Thursday, July 28, 2011

Choices Made

Yom chamishi, 26 Tamuz 5771.

“The end result of your life here on earth will always be the sum total of the choices you made while you were here.” ~ Dr. Shad Helmstetter
Since I didn't leave my chair, this is someone else's photo.

Last night, I sat with the Dearly Beloved on our patio, and watched the fog give us a peek-a-boo show of the stars, as angels sang.  I know -- you think I'm being poetic here -- but angels really were singing.  The young ladies in the landlord's house upstairs use their home for choir practice on Wednesday nights; and the girls are getting really good together!  We don't know how many voices are in this choir...  but they truly sound angelic, especially as their blended voices float down to us from above, keeping perfect time with the drifting clouds.  The wind was strong enough that I needed a blanket.  It was cool and perfect.

This morning, I am gazing in awe as the clouds above the Mediterranean Sea pile themselves up like distant mountains.  The coffee is good; the air is cool and slightly breezy.  Light plays on the fields beyond our small town.

Later today, it will get hot, of course.  The air will become still; and these lovely Jerusalem stone walls will absorb more and more heat, until the afternoon is unbearably sweltering somewhat challenging.

I grew up in small towns.  People knew each other well, borrowed easily from one another, watched each other's kids in the streets.

I always wanted to return to that life, to raise my kids with that simple lack of city sophistication.

This was not to be, as to be an observant Jew in America usually requires trappings found only in big cities.  I say "usually" because I have known rare individuals who had the learning and strength to bring their children up in the Torah in small towns in America.  But they all had "Rabbi" in front of their names.  I know we could not have done that.  We needed Jewish day schools and kosher butchers and lots of people who were "on the same page."  For the most part, that and small town life don't happen outside Israel.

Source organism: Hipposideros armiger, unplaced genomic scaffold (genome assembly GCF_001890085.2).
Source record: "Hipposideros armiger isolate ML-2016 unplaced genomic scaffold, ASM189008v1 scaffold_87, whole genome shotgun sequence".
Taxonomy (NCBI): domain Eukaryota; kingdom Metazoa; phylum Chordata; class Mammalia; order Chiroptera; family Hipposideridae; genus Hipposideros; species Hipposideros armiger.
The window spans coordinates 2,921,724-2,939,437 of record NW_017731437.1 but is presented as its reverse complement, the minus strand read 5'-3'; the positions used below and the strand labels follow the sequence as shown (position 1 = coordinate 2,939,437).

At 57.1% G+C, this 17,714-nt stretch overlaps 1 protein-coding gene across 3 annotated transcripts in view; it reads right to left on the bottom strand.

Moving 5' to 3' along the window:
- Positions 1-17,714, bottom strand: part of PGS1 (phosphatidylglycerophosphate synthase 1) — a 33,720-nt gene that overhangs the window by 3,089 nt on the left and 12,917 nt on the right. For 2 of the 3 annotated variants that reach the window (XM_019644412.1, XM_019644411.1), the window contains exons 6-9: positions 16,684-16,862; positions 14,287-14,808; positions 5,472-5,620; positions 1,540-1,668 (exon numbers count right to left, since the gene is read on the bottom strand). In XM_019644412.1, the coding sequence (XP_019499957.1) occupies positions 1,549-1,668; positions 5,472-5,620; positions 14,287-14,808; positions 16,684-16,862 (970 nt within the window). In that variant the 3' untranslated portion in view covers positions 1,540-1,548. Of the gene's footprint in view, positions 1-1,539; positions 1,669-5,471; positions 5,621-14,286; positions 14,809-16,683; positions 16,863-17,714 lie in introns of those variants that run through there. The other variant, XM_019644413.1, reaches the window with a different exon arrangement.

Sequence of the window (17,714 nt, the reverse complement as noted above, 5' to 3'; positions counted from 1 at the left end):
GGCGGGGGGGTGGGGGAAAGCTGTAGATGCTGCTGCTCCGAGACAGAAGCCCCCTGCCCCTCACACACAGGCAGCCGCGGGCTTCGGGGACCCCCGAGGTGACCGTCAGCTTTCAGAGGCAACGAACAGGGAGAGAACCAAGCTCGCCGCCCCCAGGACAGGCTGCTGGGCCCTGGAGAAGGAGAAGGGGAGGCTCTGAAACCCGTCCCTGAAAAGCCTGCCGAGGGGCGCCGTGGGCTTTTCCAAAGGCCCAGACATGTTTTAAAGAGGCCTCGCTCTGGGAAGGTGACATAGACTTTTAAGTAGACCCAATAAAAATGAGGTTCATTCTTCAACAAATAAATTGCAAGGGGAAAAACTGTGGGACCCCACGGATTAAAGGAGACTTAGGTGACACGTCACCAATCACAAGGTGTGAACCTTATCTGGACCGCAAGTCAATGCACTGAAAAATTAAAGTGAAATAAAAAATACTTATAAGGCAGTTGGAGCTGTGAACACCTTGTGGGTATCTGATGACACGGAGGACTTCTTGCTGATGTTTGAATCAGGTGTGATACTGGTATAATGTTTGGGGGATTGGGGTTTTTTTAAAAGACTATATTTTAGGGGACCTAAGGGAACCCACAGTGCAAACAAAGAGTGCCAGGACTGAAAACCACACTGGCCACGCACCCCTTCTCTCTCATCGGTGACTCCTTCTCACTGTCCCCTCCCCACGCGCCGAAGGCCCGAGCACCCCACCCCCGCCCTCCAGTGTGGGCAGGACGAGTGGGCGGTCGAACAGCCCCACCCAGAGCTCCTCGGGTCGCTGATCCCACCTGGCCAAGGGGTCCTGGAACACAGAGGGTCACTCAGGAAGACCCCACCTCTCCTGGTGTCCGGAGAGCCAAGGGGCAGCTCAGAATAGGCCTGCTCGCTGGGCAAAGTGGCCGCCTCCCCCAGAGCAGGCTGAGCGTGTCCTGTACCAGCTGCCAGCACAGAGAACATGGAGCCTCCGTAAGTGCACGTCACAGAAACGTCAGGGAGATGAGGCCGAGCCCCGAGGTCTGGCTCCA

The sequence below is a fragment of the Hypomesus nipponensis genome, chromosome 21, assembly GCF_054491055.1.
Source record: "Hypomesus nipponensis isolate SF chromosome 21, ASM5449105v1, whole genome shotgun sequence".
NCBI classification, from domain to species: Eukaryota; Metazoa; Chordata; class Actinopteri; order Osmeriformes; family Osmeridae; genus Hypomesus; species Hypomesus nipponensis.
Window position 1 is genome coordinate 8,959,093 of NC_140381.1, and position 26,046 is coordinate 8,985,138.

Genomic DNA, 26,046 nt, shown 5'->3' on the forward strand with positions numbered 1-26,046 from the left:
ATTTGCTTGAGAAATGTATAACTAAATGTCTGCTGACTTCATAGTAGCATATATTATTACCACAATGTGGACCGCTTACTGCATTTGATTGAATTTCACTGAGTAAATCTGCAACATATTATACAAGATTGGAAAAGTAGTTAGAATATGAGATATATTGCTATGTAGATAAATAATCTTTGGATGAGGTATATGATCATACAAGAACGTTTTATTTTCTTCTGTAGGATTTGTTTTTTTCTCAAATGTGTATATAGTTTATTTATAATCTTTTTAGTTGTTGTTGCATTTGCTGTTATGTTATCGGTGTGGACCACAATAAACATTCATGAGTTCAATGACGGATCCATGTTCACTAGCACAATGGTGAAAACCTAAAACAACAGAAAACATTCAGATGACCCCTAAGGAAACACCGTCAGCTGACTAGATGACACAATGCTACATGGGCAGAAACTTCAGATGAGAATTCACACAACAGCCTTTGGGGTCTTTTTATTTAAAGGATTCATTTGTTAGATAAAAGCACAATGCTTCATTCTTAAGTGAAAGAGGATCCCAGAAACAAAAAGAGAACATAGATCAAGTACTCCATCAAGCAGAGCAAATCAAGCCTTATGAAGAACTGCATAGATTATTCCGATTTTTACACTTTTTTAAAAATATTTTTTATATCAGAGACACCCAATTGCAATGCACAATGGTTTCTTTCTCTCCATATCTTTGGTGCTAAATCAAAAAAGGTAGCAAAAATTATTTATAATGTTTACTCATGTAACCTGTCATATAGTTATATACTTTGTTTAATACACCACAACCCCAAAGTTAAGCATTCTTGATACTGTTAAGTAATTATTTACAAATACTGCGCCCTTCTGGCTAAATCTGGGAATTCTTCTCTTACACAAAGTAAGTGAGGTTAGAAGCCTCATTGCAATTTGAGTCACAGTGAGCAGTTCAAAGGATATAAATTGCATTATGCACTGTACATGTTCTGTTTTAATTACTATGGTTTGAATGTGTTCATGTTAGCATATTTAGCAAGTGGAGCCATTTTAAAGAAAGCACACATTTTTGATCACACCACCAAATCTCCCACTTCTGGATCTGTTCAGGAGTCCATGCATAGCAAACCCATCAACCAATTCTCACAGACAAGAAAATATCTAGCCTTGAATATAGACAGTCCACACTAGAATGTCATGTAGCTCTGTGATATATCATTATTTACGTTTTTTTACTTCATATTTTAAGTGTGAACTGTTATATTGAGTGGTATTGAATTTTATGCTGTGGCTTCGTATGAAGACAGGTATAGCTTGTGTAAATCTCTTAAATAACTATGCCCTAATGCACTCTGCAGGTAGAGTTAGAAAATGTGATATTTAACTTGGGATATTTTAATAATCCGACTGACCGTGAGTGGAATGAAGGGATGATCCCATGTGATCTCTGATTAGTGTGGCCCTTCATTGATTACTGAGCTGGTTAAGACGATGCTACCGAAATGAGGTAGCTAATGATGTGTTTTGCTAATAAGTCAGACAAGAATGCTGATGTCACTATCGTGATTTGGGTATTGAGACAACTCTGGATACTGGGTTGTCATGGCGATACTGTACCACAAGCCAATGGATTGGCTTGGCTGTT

Stunt Man
Even though this was my dream for the 16 formative years of my sons' lives, we couldn't make it happen.  And I have to trust that Hashem wanted my boys to get the life lessons they acquired in the mean streets of the city.  They grew tough fighting gangs who wanted to take their bikes, their money, their candy, and at one point, even a life.  (Thank G-d they were stopped by other good and decent city dwellers!)  My boys have a jadedness level of sophistication that wrestles with the insular Torah image I had set in my mind when we started this journey into religion.

Yeshiva Bochur
 But I trust in Hashem's wisdom; so I look for the good in what has transpired against my will.  My sons are strong and fierce warriors, which makes them good soldiers.  The Torah they learned teaches them justice tempered with sweetness.  They are exactly the sort that Israel needs defending her from destruction.  I long for the day when all of that worldliness is reserved only for the football field and computer games.  But in the meantime, I can see purpose to our lives spent in an American city.
Soldier Boy
Later today, I might hop a bus to the holiest City in the world to purchase a few items for Shabbat.  I might walk over to the makolet, our little "corner grocery" a few blocks away.  I'll joke with Shulamit about air conditioning as she smiles behind the cash register, telling us she's counting the hours until Shabbat.  Someone on the local "chat list" will ask for a cup of sugar, a baseball mitt for a small boy (his was left in a tremp, and we won't get it back for a few days), directions to Har Homa.  I'll race along with several other citizens of Cyberspace to try to be the first to help.  I'll listen to the kids playing in the streets; and when I pass them, a few of them will greet me first.  A couple of them will give me a message for "Coach."
Sports Guy
I'll go to work and kvetch about the heat.  I'll lament that I never get make time to clean my apartment.  I'll wish the bank balance had a little more muscle.  The news will bother me just as much as it bothers you.

And tonight, I'll sit on my patio in the open air, watching the clouds with my husband.

May we share good news, and happy times.  Come and visit.  There's room on the patio for more chairs.

This post produced and bottled by Eastman©, inspired by Treppenwitz.
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